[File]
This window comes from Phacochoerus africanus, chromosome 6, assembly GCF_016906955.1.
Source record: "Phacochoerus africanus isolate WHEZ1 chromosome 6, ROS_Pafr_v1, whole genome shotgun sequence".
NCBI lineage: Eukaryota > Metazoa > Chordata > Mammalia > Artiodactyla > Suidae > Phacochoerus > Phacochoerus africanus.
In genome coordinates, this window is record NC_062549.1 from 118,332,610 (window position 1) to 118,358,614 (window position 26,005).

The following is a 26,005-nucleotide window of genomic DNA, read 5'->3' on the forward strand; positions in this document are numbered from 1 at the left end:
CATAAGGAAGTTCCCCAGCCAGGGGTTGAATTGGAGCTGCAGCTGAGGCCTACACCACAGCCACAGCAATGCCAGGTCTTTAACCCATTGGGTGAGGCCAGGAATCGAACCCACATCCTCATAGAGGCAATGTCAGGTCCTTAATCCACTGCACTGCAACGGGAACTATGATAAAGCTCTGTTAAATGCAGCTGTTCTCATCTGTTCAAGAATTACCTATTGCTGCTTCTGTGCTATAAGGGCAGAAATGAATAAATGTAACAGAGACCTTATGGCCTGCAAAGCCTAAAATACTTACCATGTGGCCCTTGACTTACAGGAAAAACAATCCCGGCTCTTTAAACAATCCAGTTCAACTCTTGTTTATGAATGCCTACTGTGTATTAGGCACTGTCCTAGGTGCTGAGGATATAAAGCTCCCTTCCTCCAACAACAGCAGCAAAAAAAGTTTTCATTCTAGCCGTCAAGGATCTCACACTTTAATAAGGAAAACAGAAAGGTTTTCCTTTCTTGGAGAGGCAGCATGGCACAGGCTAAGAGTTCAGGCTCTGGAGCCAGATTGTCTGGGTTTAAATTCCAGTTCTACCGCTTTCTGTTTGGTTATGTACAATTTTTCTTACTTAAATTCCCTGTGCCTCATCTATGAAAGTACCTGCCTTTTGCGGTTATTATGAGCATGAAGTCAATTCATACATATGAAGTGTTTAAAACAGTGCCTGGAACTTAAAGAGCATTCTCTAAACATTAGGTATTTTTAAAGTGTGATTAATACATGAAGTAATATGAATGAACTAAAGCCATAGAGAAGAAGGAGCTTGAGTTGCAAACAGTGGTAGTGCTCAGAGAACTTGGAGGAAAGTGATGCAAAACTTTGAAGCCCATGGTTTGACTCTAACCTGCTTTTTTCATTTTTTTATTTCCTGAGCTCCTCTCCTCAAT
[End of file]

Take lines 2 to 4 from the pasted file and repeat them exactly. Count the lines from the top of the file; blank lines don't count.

Source record: "Phacochoerus africanus isolate WHEZ1 chromosome 6, ROS_Pafr_v1, whole genome shotgun sequence".
NCBI lineage: Eukaryota > Metazoa > Chordata > Mammalia > Artiodactyla > Suidae > Phacochoerus > Phacochoerus africanus.
In genome coordinates, this window is record NC_062549.1 from 118,332,610 (window position 1) to 118,358,614 (window position 26,005).